Date of Award
Doctor of Philosophy
Faculty of Community Services, Education and Social Sciences
Dr. Russell Waugh
This study addresses the problem of a lack of reliable and systematic methodology for evaluating progress in classroom music, using an outcomes framework, in primary and secondary schools in Western Australia. An innovative range of assessment tasks was developed for use at system, school or classroom level in order to develop a Music Achievement Scale, so that in the future, meaningful reporting of student outcomes in music, in relation to The Arts Student Outcome Statements (Education Department of Western Australia, 1996), can occur. Music tasks were tested with a representative sample of 2191 government primary school students from Years 3 (946) and 7(921), and 324 secondary students from Year 10. The tests are designed to assess student progress in relation to outcome levels rather than for specific Year levels, thus making them useful for the collection of information on student achievement between Years 3, 7 and 10. The Music Achievement Scale is composed of two parts: an Analysis test and a Process test. The Analysis test is designed to address the two 'appreciating' strands of The Arts Student Outcome Statements (Education Department of Western Australia, 1996) and the Process test is designed to address the two 'expressing' strands of the statements. The Analysis test is a pencil and paper test in which individual students respond to excerpts of taped music. The Process test is a developmental process in which students respond to a stimulus by creating a short musical composition, which is developed, rehearsed and performed in a group situation, and which includes students' critical appraisal of their performance. The tests consist of a combination of multiple choice and extended answer questions types and where possible, tasks are open-ended in order to provide the opportunity for students to perform to the maximum of their abilities. Through the use of common items and common stimulus materials, tasks allow for the linking of items through Years 3, 7 and 10, thus providing valuable information on student progression through the outcome levels. The open-ended tasks are polychotomous, allowing for the partial credit of student responses, rather than being either 'right' or 'wrong.' The tests were administered, in school classrooms that reflected students' usual learning environments, by their usual teachers of music. In primary schools this was sometimes a specialist music teacher and sometimes their usual classroom teacher. In secondary schools, the specialist music teacher administered the tests. All teachers used explicit administration instructions, which included time allocations to be apportioned for specific sections of the tests. All tests were centrally marked by experienced specialist music teachers who underwent training in marking procedures that included processes of moderation. Markers used marking keys that addressed the complexities of open-ended and polychotomous items to allocate a raw score to each student on both the Analysis and the Process test. An extended logistic model of Rasch (Andrich, 1988a) through the use of the RUMM (Andrich, Sheridan & Luo, 1996) item analysis computer program, was employed to analyse the data. The Scale has good content validity and the tasks fit the measurement model, providing further evidence of validity. Reliability of the scale is high: the Person Separation Index is 0.900 and the Item Separation Index is 0.928. The Test-of-Fit Power is 'excellent,' indicating that a valid and reliable Scale of Music Achievement has been created. Results indicate that the mean level for each year group shows a clear pattern of student development in music appreciation and music expression. Around 80 per cent of year 3 students demonstrated skills associated with level 2 outcomes in classroom music, in excess of 55 per cent of year 7 students demonstrated skills associated with level 3 outcomes, and over 80 per cent of year 10 students demonstrated skills associated with level 4 outcomes. To increase the awareness of teachers and Principals in the differential performances in music of sub-groups, a collection of data was undertaken on the performances of boys and girls, Aboriginal Torres Strait Islander (ATSI) students and non-Aboriginal students, and English speaking background and non-English speaking background (NESS) students. There were significant differences in the performances of some of these sub-groups that raise issues to be addressed in the future. The study is of importance to Western Australian teachers and schools because, for the first time, specialist and generalist teachers will have access to reliable, authentic assessment materials that reflect exemplary classroom practice, as well as an instrument that allows for the mapping of student progress on a continuum of achievement related to the outcomes framework. Reporting to parents using the method of assessment developed in this study will provide more information on students' skills and abilities than in the past. Issues related to the differential performances of sub-groups as well as issues of access and inclusivity, will be important at the system level for future developers of curriculum, as well as future developers of music assessment materials. Now that baseline data has been gathered and new methods pioneered, the way has been paved for future, improved methods of assessment in the Arts, and music in particular.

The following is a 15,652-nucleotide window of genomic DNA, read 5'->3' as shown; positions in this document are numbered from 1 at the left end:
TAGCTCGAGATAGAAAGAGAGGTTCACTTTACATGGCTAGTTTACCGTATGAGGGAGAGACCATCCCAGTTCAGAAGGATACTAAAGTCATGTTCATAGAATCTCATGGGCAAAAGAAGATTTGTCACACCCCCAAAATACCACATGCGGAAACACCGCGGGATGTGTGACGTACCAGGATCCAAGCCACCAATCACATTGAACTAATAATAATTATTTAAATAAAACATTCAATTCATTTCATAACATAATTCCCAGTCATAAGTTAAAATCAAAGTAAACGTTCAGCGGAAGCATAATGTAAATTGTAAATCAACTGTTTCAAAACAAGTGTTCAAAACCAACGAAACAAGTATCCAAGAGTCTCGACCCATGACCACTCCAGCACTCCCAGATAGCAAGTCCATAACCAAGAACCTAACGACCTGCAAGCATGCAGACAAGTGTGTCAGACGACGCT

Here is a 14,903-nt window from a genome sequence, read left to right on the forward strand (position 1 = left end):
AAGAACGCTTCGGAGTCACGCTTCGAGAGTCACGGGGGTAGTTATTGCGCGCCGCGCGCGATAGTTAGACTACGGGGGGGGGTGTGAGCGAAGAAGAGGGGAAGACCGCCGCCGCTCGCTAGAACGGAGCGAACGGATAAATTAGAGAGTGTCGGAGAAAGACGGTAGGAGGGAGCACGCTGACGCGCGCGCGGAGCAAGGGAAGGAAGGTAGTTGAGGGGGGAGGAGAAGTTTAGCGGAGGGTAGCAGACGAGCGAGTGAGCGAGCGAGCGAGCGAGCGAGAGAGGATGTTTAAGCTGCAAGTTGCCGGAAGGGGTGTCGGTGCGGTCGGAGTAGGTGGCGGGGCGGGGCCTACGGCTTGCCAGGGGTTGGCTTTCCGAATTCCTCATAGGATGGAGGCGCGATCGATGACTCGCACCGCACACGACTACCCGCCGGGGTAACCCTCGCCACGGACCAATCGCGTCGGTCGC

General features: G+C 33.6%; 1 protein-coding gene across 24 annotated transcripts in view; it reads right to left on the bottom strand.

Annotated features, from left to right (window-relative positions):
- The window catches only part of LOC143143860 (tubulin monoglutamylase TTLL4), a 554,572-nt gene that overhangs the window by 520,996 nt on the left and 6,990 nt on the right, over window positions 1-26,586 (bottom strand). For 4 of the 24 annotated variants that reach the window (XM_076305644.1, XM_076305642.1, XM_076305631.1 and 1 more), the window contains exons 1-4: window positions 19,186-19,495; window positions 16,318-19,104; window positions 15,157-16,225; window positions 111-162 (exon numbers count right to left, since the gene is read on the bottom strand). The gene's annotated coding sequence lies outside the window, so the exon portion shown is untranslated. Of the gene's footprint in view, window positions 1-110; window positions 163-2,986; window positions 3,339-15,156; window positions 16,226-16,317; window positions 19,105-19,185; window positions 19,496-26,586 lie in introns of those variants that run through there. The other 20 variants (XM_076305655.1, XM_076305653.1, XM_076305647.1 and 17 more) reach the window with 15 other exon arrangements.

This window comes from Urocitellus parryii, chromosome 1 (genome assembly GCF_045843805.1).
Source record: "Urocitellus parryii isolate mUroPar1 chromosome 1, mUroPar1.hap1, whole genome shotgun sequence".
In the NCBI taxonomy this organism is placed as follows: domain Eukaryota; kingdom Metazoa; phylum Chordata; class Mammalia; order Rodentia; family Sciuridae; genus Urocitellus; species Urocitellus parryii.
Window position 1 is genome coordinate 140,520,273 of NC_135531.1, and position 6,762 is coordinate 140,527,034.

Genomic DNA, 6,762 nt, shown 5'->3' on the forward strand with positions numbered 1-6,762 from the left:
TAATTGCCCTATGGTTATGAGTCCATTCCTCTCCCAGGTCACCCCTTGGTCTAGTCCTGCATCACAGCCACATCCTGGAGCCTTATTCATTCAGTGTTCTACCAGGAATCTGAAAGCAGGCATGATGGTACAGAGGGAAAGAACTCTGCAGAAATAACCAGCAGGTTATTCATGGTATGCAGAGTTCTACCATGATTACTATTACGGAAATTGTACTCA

Pascoe, B. J. (1999). The measurement of classroom music learning using an outcomes framework in Western Australian schools. Retrieved from http://ro.ecu.edu.au/theses/1233